I don't mean to make it sound like we're completely out of it around here; ideally, I think everyone should be an individual and do and wear what they want, but I see the mass majority of folks my age and younger falling prey to trends once they have already been capitalized on by big retailers.
When Walmart has a mustache wallet available, it may not be an entirely new concept.
But back to the rat tail.
This area sees a lot of different styles on the streets.
Now, I'll introduce you to the term "accidental hipster."
Basically, it's someone who has no idea, and I mean no idea, what a hipster is, but wears clothes or listens to music that just so happens to be popular with the hipster culture at any given time.
A good example of this is the guy who has been wearing the same Budweiser shirt for the past 30 years that bears a logo so outdated it's now awesome and vintage.
A hipster would search thift stores or even pay upwards of $50 online for a shirt so ironic.
The accidental hipster has never seen a reason to adapt to trends and, in staying true to the old faithful, ends up being unknowingly "with it," as trends and fashions circle back around, exceeding the progressiveness of even the coolest of actual hipsters.
Back to my argument for the rat tail.
I've seen them here. They exist here. I've seen photos. I've seen them in line at Dollar General. I've seen them at Walmart and I'm fairly certain there are at least two individuals permanently around town sporting them.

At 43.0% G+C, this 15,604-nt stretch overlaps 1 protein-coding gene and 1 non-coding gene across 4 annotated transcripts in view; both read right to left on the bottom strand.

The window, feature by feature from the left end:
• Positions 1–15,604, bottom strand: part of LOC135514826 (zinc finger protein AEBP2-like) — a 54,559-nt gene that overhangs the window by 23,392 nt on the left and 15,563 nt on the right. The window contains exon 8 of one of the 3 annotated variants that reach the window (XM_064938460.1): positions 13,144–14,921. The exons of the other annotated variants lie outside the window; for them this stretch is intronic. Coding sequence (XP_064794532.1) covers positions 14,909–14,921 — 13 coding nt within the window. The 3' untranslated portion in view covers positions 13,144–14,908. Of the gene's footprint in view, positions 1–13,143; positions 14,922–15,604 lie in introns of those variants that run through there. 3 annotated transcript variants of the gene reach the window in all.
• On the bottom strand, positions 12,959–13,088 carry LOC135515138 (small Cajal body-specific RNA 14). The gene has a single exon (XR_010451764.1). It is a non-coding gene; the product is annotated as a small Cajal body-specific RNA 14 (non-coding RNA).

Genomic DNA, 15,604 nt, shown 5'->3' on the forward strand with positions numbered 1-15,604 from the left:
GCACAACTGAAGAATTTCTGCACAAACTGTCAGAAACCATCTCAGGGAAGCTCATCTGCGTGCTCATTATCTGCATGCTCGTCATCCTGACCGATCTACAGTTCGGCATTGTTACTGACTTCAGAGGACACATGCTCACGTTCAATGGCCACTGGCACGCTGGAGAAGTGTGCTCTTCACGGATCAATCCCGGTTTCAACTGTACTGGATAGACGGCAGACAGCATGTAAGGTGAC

I saw one curly one and one that was braided and banded at the bottom. The braided one was very long. Impressively long. Years-of-dedication long.
Now, bear with me.
Paris and Milan, much like the common hipster, are always looking for the next big thing in the world of fashion and trends.
In small towns such as those that surround us, there is a decent amount of people who couldn't give a tiny rat's buttered behind about what's in or what's out.
Starter jackets have been going strong around here since I was in grade-school.
Flannels have come and gone on the runways of New York's Fashion Week about six times in the past two decades. Shamokin has never turned its back on flannel (for the record, that's something I support, before my best friend yells at me).
People have been wearing shirts with wolves howling at the moon around here since I was an infant, and that just became one of the top trends a few years back.
Many in this area do not give two flips what they look like. This is something I spoke to in one of my earliest columns as a negative thing.
But let's change that.
By fashion rationale, I feel, if a small city like Shamokin can single-handedly cause a resurgence of a trend as obscure as the rat tail, we have the potential to become the new fashion capital of the East Coast.
Think about it. Instead of going to Europe looking for the next big thing, fashion moguls can observe downtown on a day when the weather breaks.
It's far-fetched, yes, but it could be perfect.
Gone are the days where Shamokin is way behind the 8-ball when it comes to what's en vogue and here to stay is a city where trends are born.
It could put us on the map.
So, I ask you, if you have long hair and you are a male, consider a haircut of all but one piece at the nape of your neck. If you aspire to be among the trend-setters, nurture and grow your hair until it is long enough to commit to the rat tail.
Think about it, at least. Before you know it, the look will hit the runways, then you can revel in the fact that you had everything to with the infancy of something that eventually went global.
Or, perhaps no one cares about that kind of stuff and perhaps this argument has fallen flat, but I'd still like to see a lot more rat tails around here, so if you can't do it for fashion, do it for me.
(Jenna Wasakoski is an assistant editor at The News-Item.)